New Research

University of California researchers have discovered an approach that may help treat patients with some chronic inflammatory diseases, as published in Cell Metabolism. They found that, by forcing cells to eliminate damaged mitochondria before they activate the immune molecule NLRP3 inflammasome, they may decrease excess inflammation, the main cause to numerous diseases including Alzheimer’s and cancer.

Immune cells utilize specialized molecules called NLRP3 inflammasome to help keep tabs on inflammation. NLRP3 is inactive in healthy cells, but when “switched on”, the cell’s mitochondria can become damaged by stress or exposure to bacterial toxins. Excess NLRP3 inflammasomes can contribute to a number of chronic inflammatory conditions including Alzheimer’s disease, gout, fatty liver disease, and osteoarthritis.

It has been shown that damaged mitochondria activate NLRP3 inflammasomes, and that the inflammasome is deactivated when mitochondria are removed by the cell’s internal mitophagy recycling process. This is what is supposed to take place in healthy individuals.

The research showed how macrophages (a specialized immune cell) regulate uptake of choline and the team discovered that an inhibitor of the enzyme Choline Kinase could initiate mitophagy (cell recycling).  With Choline Kinase inhibited, choline was no longer incorporated into mitochondrial membranes, leaving the mitochondria “damaged”, sparking the NLRP3 inflammasome pathway, causing chronic, excess, damaging inflammation.

Incorporating choline into the diet – the best source is Phosphatidylcholine – may be a huge step forward to protect mitochondial and cell membranes as well as aide mitophagy.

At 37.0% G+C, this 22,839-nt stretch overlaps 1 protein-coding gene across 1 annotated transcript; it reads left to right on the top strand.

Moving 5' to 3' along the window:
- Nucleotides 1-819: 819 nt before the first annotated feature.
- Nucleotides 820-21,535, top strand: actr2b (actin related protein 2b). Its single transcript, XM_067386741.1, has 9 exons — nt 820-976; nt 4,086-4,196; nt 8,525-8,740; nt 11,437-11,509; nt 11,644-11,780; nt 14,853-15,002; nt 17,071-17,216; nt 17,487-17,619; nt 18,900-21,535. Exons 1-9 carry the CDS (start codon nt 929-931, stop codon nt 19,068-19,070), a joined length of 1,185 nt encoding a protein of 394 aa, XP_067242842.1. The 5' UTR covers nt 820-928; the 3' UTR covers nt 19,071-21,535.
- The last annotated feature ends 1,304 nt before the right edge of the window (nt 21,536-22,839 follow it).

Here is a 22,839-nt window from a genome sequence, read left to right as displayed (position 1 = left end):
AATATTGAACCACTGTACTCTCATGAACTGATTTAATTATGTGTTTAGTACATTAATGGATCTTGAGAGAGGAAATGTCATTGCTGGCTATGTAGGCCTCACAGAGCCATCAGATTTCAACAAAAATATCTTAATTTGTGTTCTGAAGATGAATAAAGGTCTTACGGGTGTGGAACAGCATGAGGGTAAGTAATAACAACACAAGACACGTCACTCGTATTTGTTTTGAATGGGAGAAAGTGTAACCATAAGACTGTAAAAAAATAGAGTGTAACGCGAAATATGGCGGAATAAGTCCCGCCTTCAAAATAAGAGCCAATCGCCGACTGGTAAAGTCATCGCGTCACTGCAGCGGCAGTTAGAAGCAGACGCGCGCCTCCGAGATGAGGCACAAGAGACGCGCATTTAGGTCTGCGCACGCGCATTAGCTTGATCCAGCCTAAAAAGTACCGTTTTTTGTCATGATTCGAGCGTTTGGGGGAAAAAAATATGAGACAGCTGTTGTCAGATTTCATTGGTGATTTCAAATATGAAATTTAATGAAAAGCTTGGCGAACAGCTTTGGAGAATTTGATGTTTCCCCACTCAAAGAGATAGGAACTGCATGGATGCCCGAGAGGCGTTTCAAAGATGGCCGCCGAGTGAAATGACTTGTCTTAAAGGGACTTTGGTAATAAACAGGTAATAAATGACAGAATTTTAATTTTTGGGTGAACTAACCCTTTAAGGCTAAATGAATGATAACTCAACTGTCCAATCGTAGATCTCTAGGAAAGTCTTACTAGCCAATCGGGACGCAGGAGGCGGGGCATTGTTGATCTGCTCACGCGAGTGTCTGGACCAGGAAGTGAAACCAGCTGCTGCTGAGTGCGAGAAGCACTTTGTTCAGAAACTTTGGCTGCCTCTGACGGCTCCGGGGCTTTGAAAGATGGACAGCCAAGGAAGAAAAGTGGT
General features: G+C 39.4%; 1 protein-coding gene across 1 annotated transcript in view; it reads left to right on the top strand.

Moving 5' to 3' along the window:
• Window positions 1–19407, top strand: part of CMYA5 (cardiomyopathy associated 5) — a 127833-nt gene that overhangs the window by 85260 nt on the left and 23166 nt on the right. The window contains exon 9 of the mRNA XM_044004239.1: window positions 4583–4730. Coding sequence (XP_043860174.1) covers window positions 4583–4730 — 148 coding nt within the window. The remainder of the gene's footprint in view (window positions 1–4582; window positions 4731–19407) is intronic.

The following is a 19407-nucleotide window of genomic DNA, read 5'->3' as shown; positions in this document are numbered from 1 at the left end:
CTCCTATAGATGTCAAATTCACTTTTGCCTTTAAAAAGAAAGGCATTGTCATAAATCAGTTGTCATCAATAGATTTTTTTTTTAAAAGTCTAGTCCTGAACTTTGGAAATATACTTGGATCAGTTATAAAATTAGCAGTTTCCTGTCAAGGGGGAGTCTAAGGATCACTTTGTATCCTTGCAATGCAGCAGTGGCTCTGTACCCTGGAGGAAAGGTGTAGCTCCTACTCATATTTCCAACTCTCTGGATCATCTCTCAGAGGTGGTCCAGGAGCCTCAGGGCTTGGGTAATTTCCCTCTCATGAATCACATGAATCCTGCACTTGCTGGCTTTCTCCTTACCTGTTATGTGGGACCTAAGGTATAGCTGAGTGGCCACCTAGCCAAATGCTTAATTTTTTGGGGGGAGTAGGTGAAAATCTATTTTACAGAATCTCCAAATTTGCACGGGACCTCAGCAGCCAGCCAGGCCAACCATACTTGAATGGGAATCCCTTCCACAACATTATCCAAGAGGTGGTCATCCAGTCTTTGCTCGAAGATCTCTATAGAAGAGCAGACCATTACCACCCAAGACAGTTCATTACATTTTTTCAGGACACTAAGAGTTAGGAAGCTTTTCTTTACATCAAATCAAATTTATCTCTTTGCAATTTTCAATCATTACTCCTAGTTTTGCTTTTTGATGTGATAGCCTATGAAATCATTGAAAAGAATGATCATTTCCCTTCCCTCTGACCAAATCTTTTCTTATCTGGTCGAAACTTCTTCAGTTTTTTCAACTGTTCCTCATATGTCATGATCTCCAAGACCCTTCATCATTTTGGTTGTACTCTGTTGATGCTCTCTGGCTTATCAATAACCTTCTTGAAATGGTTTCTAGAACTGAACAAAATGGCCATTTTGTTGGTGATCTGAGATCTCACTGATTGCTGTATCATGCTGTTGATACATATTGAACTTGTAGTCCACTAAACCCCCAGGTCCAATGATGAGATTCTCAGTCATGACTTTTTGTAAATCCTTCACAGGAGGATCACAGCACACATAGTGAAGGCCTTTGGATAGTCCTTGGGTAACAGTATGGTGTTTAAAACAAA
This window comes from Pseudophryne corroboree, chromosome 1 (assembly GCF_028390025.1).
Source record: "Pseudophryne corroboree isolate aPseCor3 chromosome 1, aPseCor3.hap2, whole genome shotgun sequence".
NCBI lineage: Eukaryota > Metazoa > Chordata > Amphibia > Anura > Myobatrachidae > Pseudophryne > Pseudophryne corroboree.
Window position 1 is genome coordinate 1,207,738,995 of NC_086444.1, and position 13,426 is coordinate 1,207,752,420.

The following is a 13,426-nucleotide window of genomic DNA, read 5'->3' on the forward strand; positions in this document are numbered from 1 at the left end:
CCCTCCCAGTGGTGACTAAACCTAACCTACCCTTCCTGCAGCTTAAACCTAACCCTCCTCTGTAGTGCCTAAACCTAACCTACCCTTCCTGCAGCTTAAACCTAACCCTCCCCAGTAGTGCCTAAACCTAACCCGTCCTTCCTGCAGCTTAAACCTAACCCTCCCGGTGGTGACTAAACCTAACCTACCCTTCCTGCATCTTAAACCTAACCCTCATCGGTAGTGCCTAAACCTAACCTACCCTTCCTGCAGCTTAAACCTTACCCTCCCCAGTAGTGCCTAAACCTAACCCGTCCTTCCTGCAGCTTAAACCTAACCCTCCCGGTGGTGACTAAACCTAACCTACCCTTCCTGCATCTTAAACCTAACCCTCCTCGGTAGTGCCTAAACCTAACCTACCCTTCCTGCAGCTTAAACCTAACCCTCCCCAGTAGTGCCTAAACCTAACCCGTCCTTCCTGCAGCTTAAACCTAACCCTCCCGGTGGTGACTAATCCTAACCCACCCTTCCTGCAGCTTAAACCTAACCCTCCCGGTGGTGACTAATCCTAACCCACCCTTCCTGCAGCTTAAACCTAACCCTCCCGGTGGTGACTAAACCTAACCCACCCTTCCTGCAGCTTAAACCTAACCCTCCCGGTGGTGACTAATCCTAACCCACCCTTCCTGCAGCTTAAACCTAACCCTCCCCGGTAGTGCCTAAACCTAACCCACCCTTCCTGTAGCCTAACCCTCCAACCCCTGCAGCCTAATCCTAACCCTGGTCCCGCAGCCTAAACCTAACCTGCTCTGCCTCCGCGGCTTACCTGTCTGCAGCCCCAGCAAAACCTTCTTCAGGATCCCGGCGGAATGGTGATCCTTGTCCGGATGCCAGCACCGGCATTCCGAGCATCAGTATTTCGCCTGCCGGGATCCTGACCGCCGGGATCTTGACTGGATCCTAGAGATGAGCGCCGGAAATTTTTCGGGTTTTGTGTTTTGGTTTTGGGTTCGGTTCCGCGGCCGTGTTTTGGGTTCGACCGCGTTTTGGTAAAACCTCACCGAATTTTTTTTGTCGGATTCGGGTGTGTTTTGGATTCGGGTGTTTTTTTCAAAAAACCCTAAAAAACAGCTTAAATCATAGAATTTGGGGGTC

“Choline is a vitamin-like nutrient that is taken up via specific transporters and metabolized by choline kinase, which converts it to phosphocholine needed for de novo synthesis of phosphatidylcholine (PC), the main phospholipid of cellular membranes. We found that Toll-like receptor (TLR) activation enhances choline uptake by macrophages and microglia through induction of the choline transporter CTL1. Inhibition of CTL1 expression or choline phosphorylation attenuated NLRP3 inflammasome activation and IL-1β and IL-18 production in stimulated macrophages. Mechanistically, reduced choline uptake altered mitochondrial lipid profile, attenuated mitochondrial ATP synthesis, and activated the energy sensor AMP-activated protein kinase (AMPK). By potentiating mitochondrial recruitment of DRP1, AMPK stimulates mitophagy, which contributes to termination of NLRP3 inflammasome activation. Correspondingly, choline kinase inhibitors ameliorated acute and chronic models of IL-1β-dependent inflammation,” according to the researchers.